We chat about lots of topics in our group training sessions. While still working hard, of course. Pensions, weight loss and long jump were just some of the topics recently.
But what do they all have in common?
Have you guessed it yet?
They all require the practice of delayed gratification…
- Save now, to have more spending ability in the future…
- Say no to the biscuit now, to be slimmer next summer
- Work hard on the track now, to get a PB in the competitions season
So, sacrifice now, to gain a reward in the future.
And it is this mismatch in timelines that is why we sometimes find it so hard to stick with our “goals”. Although we know we should be saving more, those leggings are just so special! Even though we know we need to lose weight, that biscuit is so irresistible.
There is a conflict between what we want now and what we want in the future.
And to make it worse, our animal brain developed to be able to value immediate needs and immediate gratification. Hungry: eat. Tired: sleep. It’s pretty simple in the animal kingdom.
But, although our brain hasn’t evolved much, our environment has. Apart from the constant access to food, we are the WANT IT NOW generation. We Amazon Prime everything. We don’t wait for the weekly episode from our latest boxset, we stream it all now. Waiting any more than a second for a website to load leads people to bounce. The examples are endless.
Part of it is developmental: our animal brain developed to be able to value immediate needs and gratification.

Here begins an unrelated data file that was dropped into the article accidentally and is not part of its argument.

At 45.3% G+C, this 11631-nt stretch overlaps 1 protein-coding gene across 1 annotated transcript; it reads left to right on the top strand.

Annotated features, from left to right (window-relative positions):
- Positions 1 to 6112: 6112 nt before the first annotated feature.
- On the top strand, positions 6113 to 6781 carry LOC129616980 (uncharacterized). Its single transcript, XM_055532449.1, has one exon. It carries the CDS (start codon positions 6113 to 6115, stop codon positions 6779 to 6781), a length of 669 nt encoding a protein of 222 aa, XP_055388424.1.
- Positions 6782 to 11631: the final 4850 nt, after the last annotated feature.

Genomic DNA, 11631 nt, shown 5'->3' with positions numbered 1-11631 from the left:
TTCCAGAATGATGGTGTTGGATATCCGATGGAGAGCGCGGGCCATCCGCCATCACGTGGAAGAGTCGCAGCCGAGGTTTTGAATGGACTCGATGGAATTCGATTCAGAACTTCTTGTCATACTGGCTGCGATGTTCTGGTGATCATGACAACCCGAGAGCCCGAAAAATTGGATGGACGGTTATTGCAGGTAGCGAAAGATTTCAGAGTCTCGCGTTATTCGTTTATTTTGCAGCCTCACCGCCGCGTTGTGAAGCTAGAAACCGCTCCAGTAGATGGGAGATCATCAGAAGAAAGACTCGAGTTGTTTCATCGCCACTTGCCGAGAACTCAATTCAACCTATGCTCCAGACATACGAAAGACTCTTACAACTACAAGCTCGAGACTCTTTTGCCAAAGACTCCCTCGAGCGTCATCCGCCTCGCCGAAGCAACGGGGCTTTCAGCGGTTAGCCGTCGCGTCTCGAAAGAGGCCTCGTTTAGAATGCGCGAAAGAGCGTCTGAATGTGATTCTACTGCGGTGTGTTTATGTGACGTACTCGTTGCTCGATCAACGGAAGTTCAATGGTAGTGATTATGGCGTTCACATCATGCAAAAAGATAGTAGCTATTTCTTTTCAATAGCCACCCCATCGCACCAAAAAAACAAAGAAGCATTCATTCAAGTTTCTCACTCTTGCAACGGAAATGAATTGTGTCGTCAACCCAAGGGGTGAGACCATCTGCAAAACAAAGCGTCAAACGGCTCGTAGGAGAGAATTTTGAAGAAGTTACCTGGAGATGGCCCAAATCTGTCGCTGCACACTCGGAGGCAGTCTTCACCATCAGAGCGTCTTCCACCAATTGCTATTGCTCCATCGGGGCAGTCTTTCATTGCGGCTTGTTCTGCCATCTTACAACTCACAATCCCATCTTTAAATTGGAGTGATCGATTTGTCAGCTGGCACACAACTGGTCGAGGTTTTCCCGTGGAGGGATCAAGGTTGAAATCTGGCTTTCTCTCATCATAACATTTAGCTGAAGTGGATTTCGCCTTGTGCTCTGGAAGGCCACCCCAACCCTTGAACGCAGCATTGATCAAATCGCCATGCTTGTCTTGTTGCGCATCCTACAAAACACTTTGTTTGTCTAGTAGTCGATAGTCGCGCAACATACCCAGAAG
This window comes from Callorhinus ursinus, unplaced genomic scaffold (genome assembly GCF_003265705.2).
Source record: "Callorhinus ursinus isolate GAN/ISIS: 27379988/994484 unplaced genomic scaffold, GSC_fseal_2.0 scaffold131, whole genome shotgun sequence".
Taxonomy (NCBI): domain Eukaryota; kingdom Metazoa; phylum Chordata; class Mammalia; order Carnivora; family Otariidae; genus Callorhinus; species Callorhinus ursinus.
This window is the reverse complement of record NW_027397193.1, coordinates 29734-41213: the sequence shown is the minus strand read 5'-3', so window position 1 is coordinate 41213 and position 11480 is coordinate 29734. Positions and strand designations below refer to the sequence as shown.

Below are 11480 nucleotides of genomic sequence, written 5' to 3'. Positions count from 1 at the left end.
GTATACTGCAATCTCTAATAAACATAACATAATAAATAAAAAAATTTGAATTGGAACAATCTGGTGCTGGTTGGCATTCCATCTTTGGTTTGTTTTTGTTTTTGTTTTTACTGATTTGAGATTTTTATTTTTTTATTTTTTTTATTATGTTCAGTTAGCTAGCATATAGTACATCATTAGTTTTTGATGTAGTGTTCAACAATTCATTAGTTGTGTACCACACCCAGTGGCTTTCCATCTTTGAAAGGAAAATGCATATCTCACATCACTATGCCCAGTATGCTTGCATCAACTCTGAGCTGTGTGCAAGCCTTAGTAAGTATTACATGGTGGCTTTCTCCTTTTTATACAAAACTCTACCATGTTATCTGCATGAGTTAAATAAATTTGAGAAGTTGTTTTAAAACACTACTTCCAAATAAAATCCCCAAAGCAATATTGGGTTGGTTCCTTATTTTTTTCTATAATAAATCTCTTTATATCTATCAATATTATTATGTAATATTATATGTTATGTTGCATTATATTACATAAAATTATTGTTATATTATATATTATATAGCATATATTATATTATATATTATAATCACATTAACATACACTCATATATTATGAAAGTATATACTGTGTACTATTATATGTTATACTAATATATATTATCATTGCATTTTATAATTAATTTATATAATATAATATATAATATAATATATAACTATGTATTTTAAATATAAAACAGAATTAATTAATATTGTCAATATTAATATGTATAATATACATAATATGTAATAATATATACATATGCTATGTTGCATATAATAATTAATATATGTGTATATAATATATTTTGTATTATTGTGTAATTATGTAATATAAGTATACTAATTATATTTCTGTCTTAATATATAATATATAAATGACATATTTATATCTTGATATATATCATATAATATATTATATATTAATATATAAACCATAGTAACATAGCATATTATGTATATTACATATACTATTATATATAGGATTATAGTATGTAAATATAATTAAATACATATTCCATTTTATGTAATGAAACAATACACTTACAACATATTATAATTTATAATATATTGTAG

However our environment has made it significantly harder: we are the NOW generation. We Amazon Prime everything. We won’t wait for the weekly episode from our latest boxset – we stream it all now. Waiting any more that a second for a website to load leads people to leave. The examples are endless.
But is there a way to resolve the conflict?
Yes! Here’s some ideas:
Bring Gratification Forward
Let me use myself as an example. I want to jump 5 metres in long jump. But that seems like an awful long way away… Competitions are quite rare and may or may not go to plan.
So to keep myself on track, I log the details of every training session. Like my times over 40m, how much I’m squatting, and so on. This way I have immediate feedback on how I’m doing rather than waiting for a competition result.
I make it an actual ritual. After every training session I will write in my coloured pens and look for evidence of progress. Especially good sessions will get a full page and colourful doodles. I kid you not!
So, the solution is to try to find things to track or monitor NOW.
Most of us get a sense of satisfaction just collecting ticks. If this is you: tick a chart for every day you go without snacking in the evening.
Or tick a chart every time you have a great breakfast.
Set Yourself a Super Short Term Goal
And give yourself a reward. This needs to be a short-term time scale. Like 5 days or a week max. It doesn’t have to be a big thing. But for example, if you drink 2 litres of water 5 days in a row you get to spend an hour watching your favourite programme.
Note however, the reward needs to be congruent to you overall objective! So you can’t reward yourself with cake on the 6th day, having successfully avoided cake for 5 days. Clear?
Make it Visual
I’ve literally tattooed a long jumper it on my arm, so that I have a permanent reminder of what I’m working towards. It works better in summer, I’ll be honest!
Now, I’m not saying that you need a tattoo. But anything visual will work. I leave my spikes shoes (purposely) lying around, I have little memos stuck to my notice boards, and my training doodles are other examples.
Other ideas: take 6 to 10 marbles and two little cups. Place all the marbles in one glass. For each pound you lose, move a marble over to the empty cup… Take a moment to do this, while thinking about nothing else. And while you’re doing it, commit to never having to put it back into the first cup. You can also use this method for creating an exercise streak.
Make it fun.
Make it something that resonates with you!